Around 600 BC the Greeks identified the foundations of science, chiefly that it is natural law, not the gods, that governs all acts of nature. But the preceding millennia had so firmly established the association of the dark and its projected resident evil with the gods that remnants of these beliefs still persist in many religions, even to the degree that in spite of modern theology and scientific evidence to the contrary, the dark can be considered as powerful as the light.

The properties of light and darkness are such that darkness does not invade the light—contrary to thinking among some fundamentalist religious sects. You don’t have to go to a physics lab to prove this. Just open a closed door between a brightly lighted room and a room that is completely dark and see what happens. The light pours into the dark room, not the other way around.

Re-framing fear of the dark

After decades of studies in astrology and esoteric disciplines I have come to a deeper personal understanding of the true nature of darkness:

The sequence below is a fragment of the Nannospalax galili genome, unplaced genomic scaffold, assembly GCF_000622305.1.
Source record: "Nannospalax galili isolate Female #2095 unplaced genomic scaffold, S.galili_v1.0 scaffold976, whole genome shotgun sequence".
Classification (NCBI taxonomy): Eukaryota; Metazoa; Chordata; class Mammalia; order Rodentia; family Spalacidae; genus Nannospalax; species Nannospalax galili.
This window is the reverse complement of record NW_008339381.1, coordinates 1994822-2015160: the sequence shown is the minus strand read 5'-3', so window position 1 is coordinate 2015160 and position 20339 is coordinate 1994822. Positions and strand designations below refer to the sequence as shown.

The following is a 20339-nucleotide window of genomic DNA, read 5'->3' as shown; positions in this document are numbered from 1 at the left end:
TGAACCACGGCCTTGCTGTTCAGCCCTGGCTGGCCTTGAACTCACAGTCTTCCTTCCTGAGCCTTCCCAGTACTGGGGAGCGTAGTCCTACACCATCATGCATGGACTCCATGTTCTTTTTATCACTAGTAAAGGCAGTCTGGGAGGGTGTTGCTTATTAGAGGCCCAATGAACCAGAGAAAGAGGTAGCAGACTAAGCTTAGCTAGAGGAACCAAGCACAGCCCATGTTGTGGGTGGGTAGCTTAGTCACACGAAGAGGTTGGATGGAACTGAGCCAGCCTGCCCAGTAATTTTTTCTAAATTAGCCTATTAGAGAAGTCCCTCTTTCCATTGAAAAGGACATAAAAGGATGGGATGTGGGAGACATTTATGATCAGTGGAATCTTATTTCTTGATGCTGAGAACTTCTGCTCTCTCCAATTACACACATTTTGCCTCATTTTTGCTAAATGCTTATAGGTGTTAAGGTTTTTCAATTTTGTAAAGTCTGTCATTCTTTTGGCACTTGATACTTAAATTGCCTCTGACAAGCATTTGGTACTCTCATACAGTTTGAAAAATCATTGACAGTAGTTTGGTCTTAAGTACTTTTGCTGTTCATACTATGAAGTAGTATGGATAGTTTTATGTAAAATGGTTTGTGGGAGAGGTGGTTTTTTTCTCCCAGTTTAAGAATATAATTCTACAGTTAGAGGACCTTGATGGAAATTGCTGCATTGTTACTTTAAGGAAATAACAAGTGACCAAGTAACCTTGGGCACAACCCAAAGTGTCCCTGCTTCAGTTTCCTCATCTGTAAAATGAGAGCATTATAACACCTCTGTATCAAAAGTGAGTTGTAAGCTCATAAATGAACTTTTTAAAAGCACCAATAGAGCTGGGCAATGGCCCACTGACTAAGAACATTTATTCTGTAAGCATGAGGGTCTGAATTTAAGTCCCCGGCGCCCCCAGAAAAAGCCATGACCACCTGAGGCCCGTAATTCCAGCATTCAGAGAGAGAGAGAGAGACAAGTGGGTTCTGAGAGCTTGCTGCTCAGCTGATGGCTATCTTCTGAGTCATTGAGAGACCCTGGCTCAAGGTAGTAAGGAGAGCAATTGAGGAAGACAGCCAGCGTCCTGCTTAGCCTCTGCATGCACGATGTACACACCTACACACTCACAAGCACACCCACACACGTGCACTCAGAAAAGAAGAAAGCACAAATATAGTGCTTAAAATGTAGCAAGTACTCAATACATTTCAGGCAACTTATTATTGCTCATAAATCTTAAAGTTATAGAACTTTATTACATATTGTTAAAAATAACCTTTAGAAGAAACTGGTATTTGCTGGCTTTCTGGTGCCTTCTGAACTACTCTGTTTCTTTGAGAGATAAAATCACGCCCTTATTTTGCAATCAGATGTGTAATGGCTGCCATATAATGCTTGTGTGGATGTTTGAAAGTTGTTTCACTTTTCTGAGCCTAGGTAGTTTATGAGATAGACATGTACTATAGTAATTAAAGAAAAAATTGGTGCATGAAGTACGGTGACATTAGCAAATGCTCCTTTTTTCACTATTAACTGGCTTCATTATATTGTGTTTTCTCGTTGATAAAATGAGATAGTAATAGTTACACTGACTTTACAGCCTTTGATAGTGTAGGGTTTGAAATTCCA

There is only one darkness, the darkness of becoming.

Think about it. Most conceptions occur in the dark, the womb, under the earth. The most fertile time to plant is in the dark of the moon, the fertile beginning of cycles.

Blank horoscopeWe can find these places for ourselves in the template of astrology, the horoscope which serves as both calendar and clock. The birth chart shows us not just the 24 hour period in which we were born but allows us to look forward or backward to any chosen day. It shows we are never in the dark. Even though here on earth we are unable to see the Sun during the night time, in astrology we not only know where the Sun is, we can always see it, what astrological environment it’s in, what opportunities it’s bringing. Here’s a quick summary of how that works: (See chart at left)